On the east coast of Madagascar, on the island of Nosy Boraha (St. Marie), you will find the oldest Catholic church in the country. It is located directly at the sea on the southern edge of the largest city of the island, Ambodifotatra, and thus belongs to the Analanjirofo region.
Nosy Boraha came under French domination as early as 1750. The history of the old church goes back to 1837, when the Jesuit Father Pierre Dalmond came from southern France to Madagascar and the island of Nosy Boraha. Seven years earlier in Paris, he had met Henri de Solages, who had just been appointed apostolic prefect of the Madagascararenes, and encouraged Dalmond to missionary work in the tropics. After De Solages died in 1932, Dalmond wanted to follow in his footsteps and convert the Madagascans to Christianity. During three stays on the island he christened about 1500 people, translated the first Catholic books into Madagascan and wrote the first French-Madagascan dictionaries. In 1839 three Sisters from Saint Joseph of Cluny came to Nosy Boraha and administered the missionary work without any outside help. Father Dalmond did not return to the island until 1847, but died there shortly afterwards.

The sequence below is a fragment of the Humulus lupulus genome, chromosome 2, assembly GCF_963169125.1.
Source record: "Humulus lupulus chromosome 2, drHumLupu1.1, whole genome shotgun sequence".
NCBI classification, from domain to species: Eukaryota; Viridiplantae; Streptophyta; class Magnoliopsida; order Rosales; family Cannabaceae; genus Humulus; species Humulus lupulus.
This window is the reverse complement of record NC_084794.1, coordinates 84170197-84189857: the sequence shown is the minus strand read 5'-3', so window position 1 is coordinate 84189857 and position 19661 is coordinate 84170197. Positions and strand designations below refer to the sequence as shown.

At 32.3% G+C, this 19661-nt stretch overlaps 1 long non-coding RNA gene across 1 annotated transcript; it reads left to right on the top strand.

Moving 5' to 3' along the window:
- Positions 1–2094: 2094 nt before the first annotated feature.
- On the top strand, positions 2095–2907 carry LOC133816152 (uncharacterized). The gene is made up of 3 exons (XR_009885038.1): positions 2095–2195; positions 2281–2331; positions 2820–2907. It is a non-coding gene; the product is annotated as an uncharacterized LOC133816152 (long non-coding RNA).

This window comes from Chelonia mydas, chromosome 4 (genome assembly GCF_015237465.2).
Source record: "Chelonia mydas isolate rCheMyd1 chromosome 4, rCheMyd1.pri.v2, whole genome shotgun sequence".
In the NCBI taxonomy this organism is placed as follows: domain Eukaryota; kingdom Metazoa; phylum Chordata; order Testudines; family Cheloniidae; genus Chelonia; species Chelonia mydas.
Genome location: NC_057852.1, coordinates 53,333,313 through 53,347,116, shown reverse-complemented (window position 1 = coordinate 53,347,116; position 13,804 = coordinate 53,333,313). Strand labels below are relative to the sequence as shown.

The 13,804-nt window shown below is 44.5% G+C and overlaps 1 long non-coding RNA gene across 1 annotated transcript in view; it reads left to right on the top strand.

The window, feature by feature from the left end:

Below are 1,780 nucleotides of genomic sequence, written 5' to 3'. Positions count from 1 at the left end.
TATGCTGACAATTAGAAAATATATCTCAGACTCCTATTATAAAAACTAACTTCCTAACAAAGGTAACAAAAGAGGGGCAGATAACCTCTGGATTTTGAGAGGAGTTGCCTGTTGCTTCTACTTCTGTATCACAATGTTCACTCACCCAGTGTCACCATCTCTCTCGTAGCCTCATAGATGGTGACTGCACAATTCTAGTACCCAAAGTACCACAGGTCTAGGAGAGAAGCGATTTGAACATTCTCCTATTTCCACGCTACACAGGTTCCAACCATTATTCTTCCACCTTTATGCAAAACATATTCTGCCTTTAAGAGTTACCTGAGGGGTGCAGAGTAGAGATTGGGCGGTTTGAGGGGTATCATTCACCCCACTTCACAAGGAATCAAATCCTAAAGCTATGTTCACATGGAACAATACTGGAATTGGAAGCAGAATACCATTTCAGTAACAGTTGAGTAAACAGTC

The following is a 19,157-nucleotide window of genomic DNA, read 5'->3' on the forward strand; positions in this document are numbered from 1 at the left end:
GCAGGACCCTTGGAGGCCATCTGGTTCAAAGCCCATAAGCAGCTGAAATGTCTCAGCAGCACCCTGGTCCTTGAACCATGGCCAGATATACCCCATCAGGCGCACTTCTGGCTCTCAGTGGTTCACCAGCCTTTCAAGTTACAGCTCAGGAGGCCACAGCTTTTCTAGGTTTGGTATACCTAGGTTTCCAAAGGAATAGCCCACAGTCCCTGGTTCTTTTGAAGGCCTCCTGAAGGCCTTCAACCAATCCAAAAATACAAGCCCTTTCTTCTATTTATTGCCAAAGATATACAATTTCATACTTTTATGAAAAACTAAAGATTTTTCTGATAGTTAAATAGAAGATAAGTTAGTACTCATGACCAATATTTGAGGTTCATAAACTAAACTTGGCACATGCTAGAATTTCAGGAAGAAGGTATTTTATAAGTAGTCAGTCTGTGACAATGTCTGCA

The first missionary church was finally completed in 1857. The cast iron altar, made of French naval material, was sent to Madagascar by the then reigning French empress Eugénie de Montijo as a gift. The church was called “Notre dame de l’assumption”.
Unfortunately, Madagascar’s oldest church is basically closed to visitors, and the old church name above the entrance portal has since been painted over. Only during the services, every Sunday from 8 am, is it possible to look inside the old church and take part in the festivities. However, a renovation of the old building would be necessary once again.